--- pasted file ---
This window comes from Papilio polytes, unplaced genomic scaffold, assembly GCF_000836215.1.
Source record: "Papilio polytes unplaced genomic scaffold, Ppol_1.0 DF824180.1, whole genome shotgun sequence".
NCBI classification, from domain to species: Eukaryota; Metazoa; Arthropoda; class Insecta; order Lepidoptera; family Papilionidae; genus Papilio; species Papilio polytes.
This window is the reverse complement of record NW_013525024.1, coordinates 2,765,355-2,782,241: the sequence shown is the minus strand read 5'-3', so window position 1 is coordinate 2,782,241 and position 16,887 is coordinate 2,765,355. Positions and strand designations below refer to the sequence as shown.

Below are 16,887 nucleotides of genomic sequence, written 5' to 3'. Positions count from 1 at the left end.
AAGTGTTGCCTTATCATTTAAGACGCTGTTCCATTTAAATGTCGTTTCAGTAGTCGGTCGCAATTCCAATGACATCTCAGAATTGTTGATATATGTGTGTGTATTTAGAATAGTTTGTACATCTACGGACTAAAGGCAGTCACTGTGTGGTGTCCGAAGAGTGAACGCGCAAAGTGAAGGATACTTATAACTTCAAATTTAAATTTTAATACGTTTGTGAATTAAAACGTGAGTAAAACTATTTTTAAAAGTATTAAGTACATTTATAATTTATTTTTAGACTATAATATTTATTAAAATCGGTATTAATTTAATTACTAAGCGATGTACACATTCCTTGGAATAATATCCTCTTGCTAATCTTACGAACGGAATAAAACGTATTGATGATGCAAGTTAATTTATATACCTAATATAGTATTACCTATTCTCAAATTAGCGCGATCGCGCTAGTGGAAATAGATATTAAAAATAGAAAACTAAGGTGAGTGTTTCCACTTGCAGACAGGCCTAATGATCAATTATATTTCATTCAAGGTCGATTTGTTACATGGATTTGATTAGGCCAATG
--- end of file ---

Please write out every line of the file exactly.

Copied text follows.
This window comes from Papilio polytes, unplaced genomic scaffold, assembly GCF_000836215.1.
Source record: "Papilio polytes unplaced genomic scaffold, Ppol_1.0 DF824180.1, whole genome shotgun sequence".
NCBI classification, from domain to species: Eukaryota; Metazoa; Arthropoda; class Insecta; order Lepidoptera; family Papilionidae; genus Papilio; species Papilio polytes.
This window is the reverse complement of record NW_013525024.1, coordinates 2,765,355-2,782,241: the sequence shown is the minus strand read 5'-3', so window position 1 is coordinate 2,782,241 and position 16,887 is coordinate 2,765,355. Positions and strand designations below refer to the sequence as shown.

Below are 16,887 nucleotides of genomic sequence, written 5' to 3'. Positions count from 1 at the left end.
AAGTGTTGCCTTATCATTTAAGACGCTGTTCCATTTAAATGTCGTTTCAGTAGTCGGTCGCAATTCCAATGACATCTCAGAATTGTTGATATATGTGTGTGTATTTAGAATAGTTTGTACATCTACGGACTAAAGGCAGTCACTGTGTGGTGTCCGAAGAGTGAACGCGCAAAGTGAAGGATACTTATAACTTCAAATTTAAATTTTAATACGTTTGTGAATTAAAACGTGAGTAAAACTATTTTTAAAAGTATTAAGTACATTTATAATTTATTTTTAGACTATAATATTTATTAAAATCGGTATTAATTTAATTACTAAGCGATGTACACATTCCTTGGAATAATATCCTCTTGCTAATCTTACGAACGGAATAAAACGTATTGATGATGCAAGTTAATTTATATACCTAATATAGTATTACCTATTCTCAAATTAGCGCGATCGCGCTAGTGGAAATAGATATTAAAAATAGAAAACTAAGGTGAGTGTTTCCACTTGCAGACAGGCCTAATGATCAATTATATTTCATTCAAGGTCGATTTGTTACATGGATTTGATTAGGCCAATG